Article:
If you’re interested in becoming a foster carer, you will be interested to know the process, what happens at each stage, and how long it actually takes.
Below are answers to various questions that people ask around the process of becoming a foster carer.
how long does the process take?
The assessment period should take no longer than six months from application to approval stage.
Sometimes this can take longer but this is often down to the applicant’s availability or references taking longer to get hold of. Whatever the reason for the delay, we will keep you regularly informed.
Caring for children and young people is an important commitment, so we need to get to know each other well and be sure it’s right for everyone in your home. During this time, we will do background checks, a medical check with your GP, assessments and training. Your assessing social worker is your support and will be with you every step of the way.
There are several stages to becoming approved as a foster carer.
Step 1: Get in touch with us – email, phone or via our website
Step 2: A member of team will discuss your interest with you and answer any questions you might have. If you want to proceed, we will complete a registration of interest form with you. This just involves getting basic information off you and doesn’t take long to complete.
Step 3: The next stage is an initial home visit. If you are keen to proceed to this next stage and we are satisfied that you meet all the initial eligibility criteria, we will arrange for a member of the team to visit you and your family at your home. This stage is all about us getting to know you better, see your home, and have a look at the bedroom/s that you have available for fostering. We also request that local authority checks are done.
Step 4: The member of staff who visited you will complete an assessment of the home visit. This then gets quality assured by a manager who then decides whether you can progress onto our pre-approval training. This is called ‘Skills to Foster’ and is a three-day training course. However, if after the home visit, you decide that you don’t wish to pursue fostering, then there is no obligation to go any further in the process.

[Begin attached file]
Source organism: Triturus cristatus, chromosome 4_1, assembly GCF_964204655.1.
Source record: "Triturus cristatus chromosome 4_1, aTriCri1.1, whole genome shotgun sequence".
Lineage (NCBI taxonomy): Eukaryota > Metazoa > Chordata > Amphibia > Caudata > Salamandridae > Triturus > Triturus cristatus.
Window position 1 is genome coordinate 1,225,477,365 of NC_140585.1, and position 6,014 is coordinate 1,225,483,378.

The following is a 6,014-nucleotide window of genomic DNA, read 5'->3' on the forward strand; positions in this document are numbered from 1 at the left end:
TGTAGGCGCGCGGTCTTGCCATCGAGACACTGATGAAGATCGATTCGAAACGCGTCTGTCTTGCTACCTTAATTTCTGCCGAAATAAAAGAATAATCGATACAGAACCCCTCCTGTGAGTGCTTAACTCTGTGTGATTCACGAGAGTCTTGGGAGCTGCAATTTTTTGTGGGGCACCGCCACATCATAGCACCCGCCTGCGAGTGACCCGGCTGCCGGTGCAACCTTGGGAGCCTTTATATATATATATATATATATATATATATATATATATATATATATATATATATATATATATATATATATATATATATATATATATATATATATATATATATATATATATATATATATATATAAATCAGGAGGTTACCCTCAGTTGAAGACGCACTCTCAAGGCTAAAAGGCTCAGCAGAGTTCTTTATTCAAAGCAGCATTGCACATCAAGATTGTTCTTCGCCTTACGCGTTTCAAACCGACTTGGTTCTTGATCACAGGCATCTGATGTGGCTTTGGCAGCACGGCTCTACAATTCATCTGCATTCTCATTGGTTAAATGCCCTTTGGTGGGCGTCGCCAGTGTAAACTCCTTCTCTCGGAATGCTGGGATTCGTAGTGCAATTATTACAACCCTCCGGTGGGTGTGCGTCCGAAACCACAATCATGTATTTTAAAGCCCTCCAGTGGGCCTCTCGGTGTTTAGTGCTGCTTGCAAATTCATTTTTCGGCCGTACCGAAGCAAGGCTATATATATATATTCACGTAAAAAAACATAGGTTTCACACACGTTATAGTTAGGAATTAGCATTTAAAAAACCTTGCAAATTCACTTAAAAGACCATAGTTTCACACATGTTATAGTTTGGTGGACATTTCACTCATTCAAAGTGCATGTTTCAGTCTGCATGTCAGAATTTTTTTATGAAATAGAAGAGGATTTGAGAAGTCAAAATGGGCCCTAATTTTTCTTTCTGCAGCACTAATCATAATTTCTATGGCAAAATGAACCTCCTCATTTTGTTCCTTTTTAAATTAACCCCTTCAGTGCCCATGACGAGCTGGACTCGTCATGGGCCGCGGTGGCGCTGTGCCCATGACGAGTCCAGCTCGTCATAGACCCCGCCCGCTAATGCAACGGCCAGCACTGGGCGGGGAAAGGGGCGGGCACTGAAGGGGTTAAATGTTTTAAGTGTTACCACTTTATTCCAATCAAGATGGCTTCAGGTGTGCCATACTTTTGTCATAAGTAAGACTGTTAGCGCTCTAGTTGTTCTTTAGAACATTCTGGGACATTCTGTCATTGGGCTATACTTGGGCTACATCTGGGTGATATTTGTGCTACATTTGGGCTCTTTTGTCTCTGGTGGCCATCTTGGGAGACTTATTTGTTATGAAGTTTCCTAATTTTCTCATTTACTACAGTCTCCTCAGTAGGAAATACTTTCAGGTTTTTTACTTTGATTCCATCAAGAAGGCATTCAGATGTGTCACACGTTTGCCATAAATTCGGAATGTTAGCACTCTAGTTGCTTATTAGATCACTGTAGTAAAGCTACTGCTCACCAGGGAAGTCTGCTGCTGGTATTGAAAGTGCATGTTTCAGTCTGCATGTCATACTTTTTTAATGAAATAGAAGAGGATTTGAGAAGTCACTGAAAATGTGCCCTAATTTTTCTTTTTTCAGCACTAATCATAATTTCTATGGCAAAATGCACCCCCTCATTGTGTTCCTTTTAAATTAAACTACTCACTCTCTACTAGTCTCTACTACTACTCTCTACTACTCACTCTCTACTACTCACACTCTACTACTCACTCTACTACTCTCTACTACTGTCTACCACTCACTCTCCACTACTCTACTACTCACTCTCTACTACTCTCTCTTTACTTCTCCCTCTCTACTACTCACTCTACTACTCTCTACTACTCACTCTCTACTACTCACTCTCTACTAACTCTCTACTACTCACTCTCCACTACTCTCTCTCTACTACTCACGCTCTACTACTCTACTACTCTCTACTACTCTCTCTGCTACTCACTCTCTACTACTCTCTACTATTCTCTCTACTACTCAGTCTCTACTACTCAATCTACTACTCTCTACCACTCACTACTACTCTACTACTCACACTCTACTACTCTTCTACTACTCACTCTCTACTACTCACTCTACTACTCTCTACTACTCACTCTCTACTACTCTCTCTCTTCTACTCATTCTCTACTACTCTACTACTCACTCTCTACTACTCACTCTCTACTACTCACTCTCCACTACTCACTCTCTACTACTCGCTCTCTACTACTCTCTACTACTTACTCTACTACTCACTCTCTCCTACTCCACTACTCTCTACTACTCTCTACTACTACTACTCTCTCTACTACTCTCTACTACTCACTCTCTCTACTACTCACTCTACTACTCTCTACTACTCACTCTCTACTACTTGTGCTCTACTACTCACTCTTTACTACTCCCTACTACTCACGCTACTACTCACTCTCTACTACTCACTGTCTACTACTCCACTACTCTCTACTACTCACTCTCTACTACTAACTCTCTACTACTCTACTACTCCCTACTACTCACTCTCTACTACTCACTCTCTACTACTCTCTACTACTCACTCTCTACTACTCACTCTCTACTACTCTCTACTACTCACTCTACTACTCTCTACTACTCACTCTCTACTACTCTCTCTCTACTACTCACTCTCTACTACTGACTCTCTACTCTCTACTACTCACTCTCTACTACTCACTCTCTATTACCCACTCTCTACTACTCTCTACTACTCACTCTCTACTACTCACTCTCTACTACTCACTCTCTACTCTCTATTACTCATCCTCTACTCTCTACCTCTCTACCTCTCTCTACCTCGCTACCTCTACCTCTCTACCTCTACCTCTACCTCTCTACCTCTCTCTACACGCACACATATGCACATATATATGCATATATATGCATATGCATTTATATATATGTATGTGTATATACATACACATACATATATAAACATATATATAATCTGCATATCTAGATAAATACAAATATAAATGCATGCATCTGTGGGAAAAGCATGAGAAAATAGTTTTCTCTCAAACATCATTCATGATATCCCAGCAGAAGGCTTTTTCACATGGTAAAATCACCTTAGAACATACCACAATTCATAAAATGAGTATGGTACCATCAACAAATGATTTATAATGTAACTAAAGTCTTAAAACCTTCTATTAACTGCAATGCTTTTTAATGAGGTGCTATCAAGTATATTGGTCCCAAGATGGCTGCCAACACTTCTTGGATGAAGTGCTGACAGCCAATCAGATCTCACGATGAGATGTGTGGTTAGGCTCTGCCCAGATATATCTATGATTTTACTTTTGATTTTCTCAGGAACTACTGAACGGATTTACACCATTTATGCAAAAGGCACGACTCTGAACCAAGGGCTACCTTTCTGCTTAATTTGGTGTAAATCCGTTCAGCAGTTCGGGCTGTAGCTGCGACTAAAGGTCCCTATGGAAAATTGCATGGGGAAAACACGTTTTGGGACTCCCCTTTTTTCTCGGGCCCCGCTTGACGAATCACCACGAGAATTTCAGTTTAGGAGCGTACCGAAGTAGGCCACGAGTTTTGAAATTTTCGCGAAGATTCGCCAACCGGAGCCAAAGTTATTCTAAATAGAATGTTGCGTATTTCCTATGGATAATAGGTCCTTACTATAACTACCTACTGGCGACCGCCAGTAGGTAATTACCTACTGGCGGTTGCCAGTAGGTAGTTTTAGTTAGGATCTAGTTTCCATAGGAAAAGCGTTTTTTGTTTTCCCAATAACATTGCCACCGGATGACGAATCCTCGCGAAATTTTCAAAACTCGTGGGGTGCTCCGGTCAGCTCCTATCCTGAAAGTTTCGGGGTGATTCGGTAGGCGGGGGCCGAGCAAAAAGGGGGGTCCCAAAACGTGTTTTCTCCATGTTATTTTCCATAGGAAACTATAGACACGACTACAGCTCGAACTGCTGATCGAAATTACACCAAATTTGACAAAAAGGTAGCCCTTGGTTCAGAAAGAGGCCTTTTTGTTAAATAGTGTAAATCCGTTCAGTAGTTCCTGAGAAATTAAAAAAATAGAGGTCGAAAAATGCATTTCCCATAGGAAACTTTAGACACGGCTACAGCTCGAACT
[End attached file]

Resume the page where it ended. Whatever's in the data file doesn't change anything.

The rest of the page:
Step 5: Once you have completed the ‘Skills to Foster’ training, you are allocated an assessing social worker who will start compiling your Form F assessment (this involves several sessions with you and your family, background checks, a medical with a GP, and references). Your assessing social worker will arrange to visit you and your family on a regular basis throughout your assessment period. You’ll get to know each other well and they will complete your assessment report with you. Together, you’ll work out what types of fostering best fits your lifestyle and family, and the children and young people you will be best matched with.
Step 6: Once your Form F assessment is complete, you will attend fostering panel to be approved as a foster carer. This is made up of various representatives who ask questions based on your Form F assessment. Your assessing social worker will be there to support you. The Panel will make a recommendation on whether to approve you or not. The final decision is made by the Agency Decision Maker, usually the Head of Service for Child & Family Services. This ratification usually takes 1-2 weeks.
Step 7: Become a foster carer and get matched to a child/ren.
do i have to pay to become a foster parent?
It doesn’t cost anything to become a foster carer. We don’t charge any fees for you to apply to become a foster parent.
We pay for your Disclosure and Barring Service (DBS) checks, and we also pay for the GP medical, as every applicant is required to undertake one as part of their assessment. Once you become a foster parent, we continue to support you with free 24/7 support, free training and access to other free resources.
i’m already a foster carer for another agency. can i transfer to foster wales swansea?
You have every right to transfer to us from another fostering agency, or even if you are registered with a local authority. We will help to make the transition as easy as possible. The process will differ slightly depending on whether you currently have foster children living with you.
what background checks and references do I need to become a foster parent?